Microsoft patches Surface Pro 4 keyboard 2 months after launch

The Surface Pro 4 and the Surface Book might have been two of Microsoft's highest profile and, to some extent, most beautiful products but their warts are slowly starting to show. Two months into their launch, Microsoft is still patching critical software flaws that, in turn, mar the hardware experience on these two otherwise grand computers. This time around, the tech giant is rolling out a patch that should fix some, but not all, random issues with the Type Cover of the Surface Pro 4.

The Surface Pro 4 is hardly entirely novel. Unlike the radically different Surface Book, it progresses from an evolution three generations in the making. Most believed that Microsoft has more or less perfected its craft with the Surface Pro 3, bringing polish, speed improvements, and better cooling with the Surface Pro 4.

So it is a bit of a puzzle that users are reporting issues with the new Surface Pro 4 keyboard cover. Some say that they experience slower booting when the keyboard is attached. Some report randomly non-working keyboards that can only be fixed by a reboot. Aside from an improved keyboard layout, the only thing that has changed there is the presence of a fingerprint scanner so it isn't probably asking too much to expect that the new Type Cover keyboard should be this problematic.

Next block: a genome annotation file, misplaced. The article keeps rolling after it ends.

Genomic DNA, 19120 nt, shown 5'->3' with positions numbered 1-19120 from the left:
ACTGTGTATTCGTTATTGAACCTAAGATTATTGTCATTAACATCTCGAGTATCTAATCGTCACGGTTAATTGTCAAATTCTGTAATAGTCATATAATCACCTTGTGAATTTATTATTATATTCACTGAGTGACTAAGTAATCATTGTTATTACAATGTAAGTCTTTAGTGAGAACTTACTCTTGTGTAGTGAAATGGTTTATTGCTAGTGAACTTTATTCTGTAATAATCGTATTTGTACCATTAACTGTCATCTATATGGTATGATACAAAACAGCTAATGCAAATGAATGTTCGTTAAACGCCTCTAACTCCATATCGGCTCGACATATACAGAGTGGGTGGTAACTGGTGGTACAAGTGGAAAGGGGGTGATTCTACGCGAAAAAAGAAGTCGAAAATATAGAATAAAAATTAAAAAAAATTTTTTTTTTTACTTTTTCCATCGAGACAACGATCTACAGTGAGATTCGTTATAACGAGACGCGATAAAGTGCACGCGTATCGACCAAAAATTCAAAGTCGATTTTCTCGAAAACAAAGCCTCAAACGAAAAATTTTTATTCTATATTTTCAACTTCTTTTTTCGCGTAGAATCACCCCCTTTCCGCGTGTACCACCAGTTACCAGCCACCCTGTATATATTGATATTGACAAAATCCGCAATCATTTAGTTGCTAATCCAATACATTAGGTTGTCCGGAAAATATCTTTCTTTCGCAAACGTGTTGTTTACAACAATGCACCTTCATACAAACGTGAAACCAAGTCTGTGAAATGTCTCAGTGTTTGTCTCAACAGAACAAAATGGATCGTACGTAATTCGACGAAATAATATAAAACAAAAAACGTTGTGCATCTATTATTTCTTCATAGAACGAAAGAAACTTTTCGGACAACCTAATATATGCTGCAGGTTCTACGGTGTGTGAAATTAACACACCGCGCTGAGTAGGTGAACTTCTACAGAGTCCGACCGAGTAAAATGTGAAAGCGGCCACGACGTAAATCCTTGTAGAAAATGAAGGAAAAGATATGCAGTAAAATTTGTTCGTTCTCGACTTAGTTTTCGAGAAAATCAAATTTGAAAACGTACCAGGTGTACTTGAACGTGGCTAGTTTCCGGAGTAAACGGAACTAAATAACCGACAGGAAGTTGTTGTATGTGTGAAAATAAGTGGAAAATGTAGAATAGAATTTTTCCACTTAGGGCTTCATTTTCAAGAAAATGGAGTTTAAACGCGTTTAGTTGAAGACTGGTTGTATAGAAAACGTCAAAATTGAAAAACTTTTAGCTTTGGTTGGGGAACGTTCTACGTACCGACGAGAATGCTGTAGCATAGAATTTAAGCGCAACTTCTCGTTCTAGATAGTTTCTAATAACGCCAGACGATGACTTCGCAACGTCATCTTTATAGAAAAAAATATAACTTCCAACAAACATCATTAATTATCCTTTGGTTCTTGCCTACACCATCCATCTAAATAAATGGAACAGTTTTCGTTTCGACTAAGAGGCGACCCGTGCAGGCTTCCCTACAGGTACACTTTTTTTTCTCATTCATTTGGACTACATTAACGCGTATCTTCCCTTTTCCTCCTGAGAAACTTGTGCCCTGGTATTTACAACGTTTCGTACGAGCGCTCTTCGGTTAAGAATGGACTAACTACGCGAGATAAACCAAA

It is, however, the least of Microsoft's problems, most of them software bugs that do affect hardware stability. Problems range from random freezes to graphical glitches to crashing software. The Surface Book seems to suffer the brunt of the issues, though it is somewhat understandable, but not acceptable, considering it does very novel things. Microsoft even apologized to early adopters of its two new devices for the less than stellar experience due to these bugs.

The good news is that fixes are rolling out as fast as Microsoft can release them. Unlike its previous patching strategy, Microsoft's new "Windows as a Service" theme means that patches are made available as they come, instead of batching them together at a regular but slow interval.

VIA: Digital Trends